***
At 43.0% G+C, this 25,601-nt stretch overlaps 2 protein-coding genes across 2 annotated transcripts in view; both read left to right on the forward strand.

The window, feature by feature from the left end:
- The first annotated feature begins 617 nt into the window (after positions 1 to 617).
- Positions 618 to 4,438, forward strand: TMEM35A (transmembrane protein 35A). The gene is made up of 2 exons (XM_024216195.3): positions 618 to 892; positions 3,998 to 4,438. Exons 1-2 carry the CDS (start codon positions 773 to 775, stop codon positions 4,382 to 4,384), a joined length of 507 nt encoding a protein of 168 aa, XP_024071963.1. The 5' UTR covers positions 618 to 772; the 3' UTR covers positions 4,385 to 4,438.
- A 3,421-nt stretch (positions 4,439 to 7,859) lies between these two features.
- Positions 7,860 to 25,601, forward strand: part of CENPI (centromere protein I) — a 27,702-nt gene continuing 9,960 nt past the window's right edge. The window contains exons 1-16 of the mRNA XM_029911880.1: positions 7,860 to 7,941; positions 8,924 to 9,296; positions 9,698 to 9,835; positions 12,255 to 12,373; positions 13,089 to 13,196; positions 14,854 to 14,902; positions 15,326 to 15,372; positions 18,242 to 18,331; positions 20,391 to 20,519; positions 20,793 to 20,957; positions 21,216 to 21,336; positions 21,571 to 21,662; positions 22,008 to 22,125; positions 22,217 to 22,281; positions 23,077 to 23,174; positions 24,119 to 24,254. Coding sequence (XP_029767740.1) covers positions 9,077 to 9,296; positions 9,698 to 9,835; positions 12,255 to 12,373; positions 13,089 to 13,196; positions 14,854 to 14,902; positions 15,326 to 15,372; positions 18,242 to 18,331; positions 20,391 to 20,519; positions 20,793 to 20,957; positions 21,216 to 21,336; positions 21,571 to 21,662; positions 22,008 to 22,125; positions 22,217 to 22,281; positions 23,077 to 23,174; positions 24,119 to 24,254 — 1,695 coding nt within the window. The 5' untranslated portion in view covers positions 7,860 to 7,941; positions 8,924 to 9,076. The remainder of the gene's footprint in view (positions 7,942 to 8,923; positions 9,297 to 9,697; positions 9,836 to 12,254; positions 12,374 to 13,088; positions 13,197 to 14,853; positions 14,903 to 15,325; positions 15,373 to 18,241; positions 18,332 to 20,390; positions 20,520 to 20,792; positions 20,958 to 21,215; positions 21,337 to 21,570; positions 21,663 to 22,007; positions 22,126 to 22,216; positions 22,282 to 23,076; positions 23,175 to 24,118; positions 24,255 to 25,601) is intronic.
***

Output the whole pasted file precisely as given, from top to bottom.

At 43.0% G+C, this 25,601-nt stretch overlaps 2 protein-coding genes across 2 annotated transcripts in view; both read left to right on the forward strand.

The window, feature by feature from the left end:
- The first annotated feature begins 617 nt into the window (after positions 1 to 617).
- Positions 618 to 4,438, forward strand: TMEM35A (transmembrane protein 35A). The gene is made up of 2 exons (XM_024216195.3): positions 618 to 892; positions 3,998 to 4,438. Exons 1-2 carry the CDS (start codon positions 773 to 775, stop codon positions 4,382 to 4,384), a joined length of 507 nt encoding a protein of 168 aa, XP_024071963.1. The 5' UTR covers positions 618 to 772; the 3' UTR covers positions 4,385 to 4,438.
- A 3,421-nt stretch (positions 4,439 to 7,859) lies between these two features.
- Positions 7,860 to 25,601, forward strand: part of CENPI (centromere protein I) — a 27,702-nt gene continuing 9,960 nt past the window's right edge. The window contains exons 1-16 of the mRNA XM_029911880.1: positions 7,860 to 7,941; positions 8,924 to 9,296; positions 9,698 to 9,835; positions 12,255 to 12,373; positions 13,089 to 13,196; positions 14,854 to 14,902; positions 15,326 to 15,372; positions 18,242 to 18,331; positions 20,391 to 20,519; positions 20,793 to 20,957; positions 21,216 to 21,336; positions 21,571 to 21,662; positions 22,008 to 22,125; positions 22,217 to 22,281; positions 23,077 to 23,174; positions 24,119 to 24,254. Coding sequence (XP_029767740.1) covers positions 9,077 to 9,296; positions 9,698 to 9,835; positions 12,255 to 12,373; positions 13,089 to 13,196; positions 14,854 to 14,902; positions 15,326 to 15,372; positions 18,242 to 18,331; positions 20,391 to 20,519; positions 20,793 to 20,957; positions 21,216 to 21,336; positions 21,571 to 21,662; positions 22,008 to 22,125; positions 22,217 to 22,281; positions 23,077 to 23,174; positions 24,119 to 24,254 — 1,695 coding nt within the window. The 5' untranslated portion in view covers positions 7,860 to 7,941; positions 8,924 to 9,076. The remainder of the gene's footprint in view (positions 7,942 to 8,923; positions 9,297 to 9,697; positions 9,836 to 12,254; positions 12,374 to 13,088; positions 13,197 to 14,853; positions 14,903 to 15,325; positions 15,373 to 18,241; positions 18,332 to 20,390; positions 20,520 to 20,792; positions 20,958 to 21,215; positions 21,337 to 21,570; positions 21,663 to 22,007; positions 22,126 to 22,216; positions 22,282 to 23,076; positions 23,175 to 24,118; positions 24,255 to 25,601) is intronic.